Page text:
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Pioneering climbers reflect on the early days of Coast Mountain mountaineering

Arnold Shives and Glenn Woodsworth were there at the start — it was sublime
old buds Arnold Shives (left) and Glenn Woodsworth (right) helped pioneer mountaineering in B.C. PHOTO Courtesy of Brad Nichols

When Arnold Shives and Glenn Woodsworth met as teenagers, they couldn't have imagined where their shared love of the mountains would take them.

For the next decade, they helped pioneer mountaineering in the Coast Mountains, forming a closeness that was on display at their Nov. 15 talk, "Crevasses and Crags: Tales from the Coast Mountains" at the Whistler Museum.

The two, who wore button-up shirts and glasses, resembled long-lost brothers.

In front of a group of 40, Shives and Woodsworth shared photos of a series of impressive trips they took in the 1960s and early 1970s.

The men's earliest adventures, they recalled, were in and around the Sky Pilot area, just east of Britannia Beach.

Accessible from their home in Vancouver, it provided an early playground, and they learned through doing experiencing their fair share of sketchy situations.

As part of the first wave of B.C. mountaineers, they were exploring largely uncharted (or very recently charted) territory.

Shives recalled the wonder of it all, as a photo of them climbing a steep, shale face was projected on the wall behind him.

"I think we were blissfully ignorant of the risk — anyway, we survived," he said, garnering a laugh from the audience.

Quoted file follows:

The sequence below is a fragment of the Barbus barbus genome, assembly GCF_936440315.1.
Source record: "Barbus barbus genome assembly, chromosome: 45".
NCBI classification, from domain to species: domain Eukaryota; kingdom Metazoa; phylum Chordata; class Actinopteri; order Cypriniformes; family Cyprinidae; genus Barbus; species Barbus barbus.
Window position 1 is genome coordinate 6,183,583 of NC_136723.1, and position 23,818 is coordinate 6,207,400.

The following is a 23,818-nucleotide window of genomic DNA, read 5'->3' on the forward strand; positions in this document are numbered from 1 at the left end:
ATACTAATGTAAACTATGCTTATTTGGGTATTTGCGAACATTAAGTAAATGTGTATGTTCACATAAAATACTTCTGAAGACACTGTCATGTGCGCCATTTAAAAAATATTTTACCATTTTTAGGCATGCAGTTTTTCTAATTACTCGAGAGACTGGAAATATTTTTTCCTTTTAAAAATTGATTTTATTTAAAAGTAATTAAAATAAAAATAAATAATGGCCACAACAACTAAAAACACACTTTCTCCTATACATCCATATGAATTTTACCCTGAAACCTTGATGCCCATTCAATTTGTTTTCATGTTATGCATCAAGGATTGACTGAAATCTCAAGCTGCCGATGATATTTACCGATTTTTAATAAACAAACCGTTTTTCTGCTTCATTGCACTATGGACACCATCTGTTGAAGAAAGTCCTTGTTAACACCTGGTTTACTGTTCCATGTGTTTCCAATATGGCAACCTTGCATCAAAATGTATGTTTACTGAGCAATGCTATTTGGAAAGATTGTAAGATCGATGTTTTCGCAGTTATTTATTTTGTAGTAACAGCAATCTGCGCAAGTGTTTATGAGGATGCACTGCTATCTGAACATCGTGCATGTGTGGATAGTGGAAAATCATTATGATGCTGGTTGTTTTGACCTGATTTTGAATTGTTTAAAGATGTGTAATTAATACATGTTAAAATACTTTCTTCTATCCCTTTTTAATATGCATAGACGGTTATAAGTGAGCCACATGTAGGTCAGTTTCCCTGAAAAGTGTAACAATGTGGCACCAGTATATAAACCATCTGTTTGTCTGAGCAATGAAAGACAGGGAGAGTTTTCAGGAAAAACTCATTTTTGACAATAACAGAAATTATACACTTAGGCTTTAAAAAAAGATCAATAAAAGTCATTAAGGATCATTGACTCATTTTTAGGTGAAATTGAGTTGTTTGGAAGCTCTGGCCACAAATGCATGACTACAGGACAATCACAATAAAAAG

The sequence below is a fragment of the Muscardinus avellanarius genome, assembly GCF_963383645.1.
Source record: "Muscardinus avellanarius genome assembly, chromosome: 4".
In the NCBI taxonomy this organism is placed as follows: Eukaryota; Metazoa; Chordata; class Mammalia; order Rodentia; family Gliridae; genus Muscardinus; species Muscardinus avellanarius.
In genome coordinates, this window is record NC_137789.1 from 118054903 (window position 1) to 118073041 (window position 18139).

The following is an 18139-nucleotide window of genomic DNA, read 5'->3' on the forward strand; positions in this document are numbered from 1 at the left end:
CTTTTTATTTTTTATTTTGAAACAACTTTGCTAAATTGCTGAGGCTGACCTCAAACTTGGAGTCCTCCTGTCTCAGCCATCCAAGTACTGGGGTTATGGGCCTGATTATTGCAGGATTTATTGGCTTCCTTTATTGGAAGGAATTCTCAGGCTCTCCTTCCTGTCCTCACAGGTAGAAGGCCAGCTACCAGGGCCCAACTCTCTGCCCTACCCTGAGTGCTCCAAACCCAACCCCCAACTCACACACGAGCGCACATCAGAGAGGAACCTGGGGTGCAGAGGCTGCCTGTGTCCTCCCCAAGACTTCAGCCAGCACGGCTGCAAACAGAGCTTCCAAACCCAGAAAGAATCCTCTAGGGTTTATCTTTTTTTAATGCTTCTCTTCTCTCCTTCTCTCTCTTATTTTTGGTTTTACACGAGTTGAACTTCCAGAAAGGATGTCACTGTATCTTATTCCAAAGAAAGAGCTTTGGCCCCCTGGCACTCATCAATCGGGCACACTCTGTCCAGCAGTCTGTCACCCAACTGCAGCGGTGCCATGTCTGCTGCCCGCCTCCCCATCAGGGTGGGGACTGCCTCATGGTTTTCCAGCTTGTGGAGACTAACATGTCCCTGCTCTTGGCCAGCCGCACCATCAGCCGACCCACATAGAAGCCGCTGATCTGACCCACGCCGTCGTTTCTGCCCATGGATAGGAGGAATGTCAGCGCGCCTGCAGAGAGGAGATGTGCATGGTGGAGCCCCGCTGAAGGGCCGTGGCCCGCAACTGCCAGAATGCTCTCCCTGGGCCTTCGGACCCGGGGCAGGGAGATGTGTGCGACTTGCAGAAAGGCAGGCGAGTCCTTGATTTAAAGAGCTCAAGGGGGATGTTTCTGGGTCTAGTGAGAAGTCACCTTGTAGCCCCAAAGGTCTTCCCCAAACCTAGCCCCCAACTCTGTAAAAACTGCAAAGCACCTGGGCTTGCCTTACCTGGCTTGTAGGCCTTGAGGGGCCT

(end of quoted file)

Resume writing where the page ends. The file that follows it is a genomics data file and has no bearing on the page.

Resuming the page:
During those days, the men looked up to Dick Culbert, a legendary mountaineer who was a few years older.

It was Culbert who figured out a way for the trio to go deep into the mountains.

At the time, the British government was giving out grants for prospectors, and Shives and Woodsworth had skills that most prospectors didn't — an ability to navigate the difficult terrain.

They didn't, however, have the geological knowledge. But they were quick studies and were able to pass a test that allowed them to qualify.

They got "a princely sum" of $300 to $400 for the summer.

It was "a great scheme to get into the mountains on someone else's dime," recalled Shives.

Through the grants, Shives and Woodsworth spent summers in the Howe Sound and Waddington Mountain ranges.

Their photos of the era, dramatic early-colour shots, are spectacular.

They were gruelling, extreme trips, crossing fast-moving rivers and scaling glaciers with dangerous crevasses.

And their gear, to say the least, was basic: small A-frame tents, massive bags — stuff they bought from an army-surplus store.

"We weren't going Gucci," said Shives.

Through their time in the backcountry, Shives and Woodsworth were able to amass first descents and first routes. And Woodsworth, who took a liking to rock climbing, helped pioneer Squamish's now world-renowned rock climbing scene. In those days, the anchors were few and far between, he recalled.

Both men also developed intellectual pursuits related to the mountains.

For Shives, it was art. During his trips he sketched and painted, inspired by the beauty of the mountains.

Over the course of the presentation, he showed his early work, monochromatic paintings of striking mountains, including Mount Garibaldi.

Some of Shives work is currently being featured in Stone and Sky: Canada's Mountain Landscape, an exhibit focusing on Canada's alpine at the Audain Art Museum.

Woodsworth went on to study geology, and has since worked with the Geological Survey of Canada.

Following the talk, Shives and Woodsworth were asked about their spiritual connection to the mountains — a theme that had come up.

Woodsworth, a self-described atheist, said mountaineering involves a "leap of faith."

You have to have total confidence in your climbing partner, he explained. "There's a great deal to be said for that."

"They're very spiritual places — however you want to define spirituality."

For Shives, a practicing Catholic, mountains have always inspired wonder.

"Nature itself is a holy scripture for me," he explained.

"The higher you go the more sublime it is.

"I think that's what drove Glenn and me, when we were kids of 16. We wanted to get higher." I